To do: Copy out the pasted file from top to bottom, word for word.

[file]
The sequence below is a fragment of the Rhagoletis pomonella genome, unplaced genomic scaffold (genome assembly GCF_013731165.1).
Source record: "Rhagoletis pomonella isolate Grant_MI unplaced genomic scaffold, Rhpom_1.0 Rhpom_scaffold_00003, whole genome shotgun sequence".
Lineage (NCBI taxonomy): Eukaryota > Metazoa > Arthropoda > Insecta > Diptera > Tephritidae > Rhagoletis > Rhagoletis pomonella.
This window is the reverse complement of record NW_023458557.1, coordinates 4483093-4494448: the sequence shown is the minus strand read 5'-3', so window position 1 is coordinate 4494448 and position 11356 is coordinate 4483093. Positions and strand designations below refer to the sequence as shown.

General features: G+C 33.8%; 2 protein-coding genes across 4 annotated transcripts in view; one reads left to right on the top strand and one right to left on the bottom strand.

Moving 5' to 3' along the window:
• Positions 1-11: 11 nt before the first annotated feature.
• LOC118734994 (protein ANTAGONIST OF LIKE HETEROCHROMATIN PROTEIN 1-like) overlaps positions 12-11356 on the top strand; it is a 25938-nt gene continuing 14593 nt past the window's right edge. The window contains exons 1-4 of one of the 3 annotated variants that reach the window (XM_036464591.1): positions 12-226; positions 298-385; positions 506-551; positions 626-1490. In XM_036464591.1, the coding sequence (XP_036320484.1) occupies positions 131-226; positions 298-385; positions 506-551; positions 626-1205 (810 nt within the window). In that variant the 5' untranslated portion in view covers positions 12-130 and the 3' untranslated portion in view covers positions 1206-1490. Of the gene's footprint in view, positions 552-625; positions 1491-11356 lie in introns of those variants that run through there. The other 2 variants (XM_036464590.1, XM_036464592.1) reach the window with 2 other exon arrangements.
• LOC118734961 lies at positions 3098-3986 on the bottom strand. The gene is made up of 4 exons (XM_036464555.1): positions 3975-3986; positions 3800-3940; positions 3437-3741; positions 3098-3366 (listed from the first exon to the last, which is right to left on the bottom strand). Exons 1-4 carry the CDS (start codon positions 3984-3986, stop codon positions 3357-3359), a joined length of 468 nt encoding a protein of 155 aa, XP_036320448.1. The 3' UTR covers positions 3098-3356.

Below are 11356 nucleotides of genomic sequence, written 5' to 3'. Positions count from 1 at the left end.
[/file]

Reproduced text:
The sequence below is a fragment of the Rhagoletis pomonella genome, unplaced genomic scaffold (genome assembly GCF_013731165.1).
Source record: "Rhagoletis pomonella isolate Grant_MI unplaced genomic scaffold, Rhpom_1.0 Rhpom_scaffold_00003, whole genome shotgun sequence".
Lineage (NCBI taxonomy): Eukaryota > Metazoa > Arthropoda > Insecta > Diptera > Tephritidae > Rhagoletis > Rhagoletis pomonella.
This window is the reverse complement of record NW_023458557.1, coordinates 4483093-4494448: the sequence shown is the minus strand read 5'-3', so window position 1 is coordinate 4494448 and position 11356 is coordinate 4483093. Positions and strand designations below refer to the sequence as shown.

General features: G+C 33.8%; 2 protein-coding genes across 4 annotated transcripts in view; one reads left to right on the top strand and one right to left on the bottom strand.

Moving 5' to 3' along the window:
• Positions 1-11: 11 nt before the first annotated feature.
• LOC118734994 (protein ANTAGONIST OF LIKE HETEROCHROMATIN PROTEIN 1-like) overlaps positions 12-11356 on the top strand; it is a 25938-nt gene continuing 14593 nt past the window's right edge. The window contains exons 1-4 of one of the 3 annotated variants that reach the window (XM_036464591.1): positions 12-226; positions 298-385; positions 506-551; positions 626-1490. In XM_036464591.1, the coding sequence (XP_036320484.1) occupies positions 131-226; positions 298-385; positions 506-551; positions 626-1205 (810 nt within the window). In that variant the 5' untranslated portion in view covers positions 12-130 and the 3' untranslated portion in view covers positions 1206-1490. Of the gene's footprint in view, positions 552-625; positions 1491-11356 lie in introns of those variants that run through there. The other 2 variants (XM_036464590.1, XM_036464592.1) reach the window with 2 other exon arrangements.
• LOC118734961 lies at positions 3098-3986 on the bottom strand. The gene is made up of 4 exons (XM_036464555.1): positions 3975-3986; positions 3800-3940; positions 3437-3741; positions 3098-3366 (listed from the first exon to the last, which is right to left on the bottom strand). Exons 1-4 carry the CDS (start codon positions 3984-3986, stop codon positions 3357-3359), a joined length of 468 nt encoding a protein of 155 aa, XP_036320448.1. The 3' UTR covers positions 3098-3356.

Below are 11356 nucleotides of genomic sequence, written 5' to 3'. Positions count from 1 at the left end.